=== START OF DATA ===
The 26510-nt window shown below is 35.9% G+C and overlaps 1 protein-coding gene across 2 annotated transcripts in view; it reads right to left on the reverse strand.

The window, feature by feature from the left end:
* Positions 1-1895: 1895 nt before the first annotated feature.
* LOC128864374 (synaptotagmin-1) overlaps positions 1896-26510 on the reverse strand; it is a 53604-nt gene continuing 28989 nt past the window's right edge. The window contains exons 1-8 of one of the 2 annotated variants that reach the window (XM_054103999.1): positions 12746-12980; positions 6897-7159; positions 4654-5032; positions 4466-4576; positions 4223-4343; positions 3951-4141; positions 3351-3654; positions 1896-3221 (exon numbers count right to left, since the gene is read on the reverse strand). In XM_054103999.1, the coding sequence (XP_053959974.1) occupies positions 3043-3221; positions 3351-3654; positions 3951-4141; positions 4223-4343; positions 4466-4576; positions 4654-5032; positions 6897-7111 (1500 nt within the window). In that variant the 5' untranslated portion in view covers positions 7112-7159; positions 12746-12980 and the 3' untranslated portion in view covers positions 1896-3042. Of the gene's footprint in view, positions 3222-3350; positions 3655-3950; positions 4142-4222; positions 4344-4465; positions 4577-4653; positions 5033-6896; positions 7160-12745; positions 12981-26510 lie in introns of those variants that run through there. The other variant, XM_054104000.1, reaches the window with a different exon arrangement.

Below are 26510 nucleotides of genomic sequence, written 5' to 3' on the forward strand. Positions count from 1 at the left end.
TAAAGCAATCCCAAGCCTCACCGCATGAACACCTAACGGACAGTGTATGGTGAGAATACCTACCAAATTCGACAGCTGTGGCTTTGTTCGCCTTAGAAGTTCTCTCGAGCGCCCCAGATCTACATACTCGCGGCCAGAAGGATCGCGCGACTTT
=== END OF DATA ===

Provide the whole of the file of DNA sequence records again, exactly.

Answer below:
The 26510-nt window shown below is 35.9% G+C and overlaps 1 protein-coding gene across 2 annotated transcripts in view; it reads right to left on the reverse strand.

The window, feature by feature from the left end:
* Positions 1-1895: 1895 nt before the first annotated feature.
* LOC128864374 (synaptotagmin-1) overlaps positions 1896-26510 on the reverse strand; it is a 53604-nt gene continuing 28989 nt past the window's right edge. The window contains exons 1-8 of one of the 2 annotated variants that reach the window (XM_054103999.1): positions 12746-12980; positions 6897-7159; positions 4654-5032; positions 4466-4576; positions 4223-4343; positions 3951-4141; positions 3351-3654; positions 1896-3221 (exon numbers count right to left, since the gene is read on the reverse strand). In XM_054103999.1, the coding sequence (XP_053959974.1) occupies positions 3043-3221; positions 3351-3654; positions 3951-4141; positions 4223-4343; positions 4466-4576; positions 4654-5032; positions 6897-7111 (1500 nt within the window). In that variant the 5' untranslated portion in view covers positions 7112-7159; positions 12746-12980 and the 3' untranslated portion in view covers positions 1896-3042. Of the gene's footprint in view, positions 3222-3350; positions 3655-3950; positions 4142-4222; positions 4344-4465; positions 4577-4653; positions 5033-6896; positions 7160-12745; positions 12981-26510 lie in introns of those variants that run through there. The other variant, XM_054104000.1, reaches the window with a different exon arrangement.

Below are 26510 nucleotides of genomic sequence, written 5' to 3' on the forward strand. Positions count from 1 at the left end.
TAAAGCAATCCCAAGCCTCACCGCATGAACACCTAACGGACAGTGTATGGTGAGAATACCTACCAAATTCGACAGCTGTGGCTTTGTTCGCCTTAGAAGTTCTCTCGAGCGCCCCAGATCTACATACTCGCGGCCAGAAGGATCGCGCGACTTT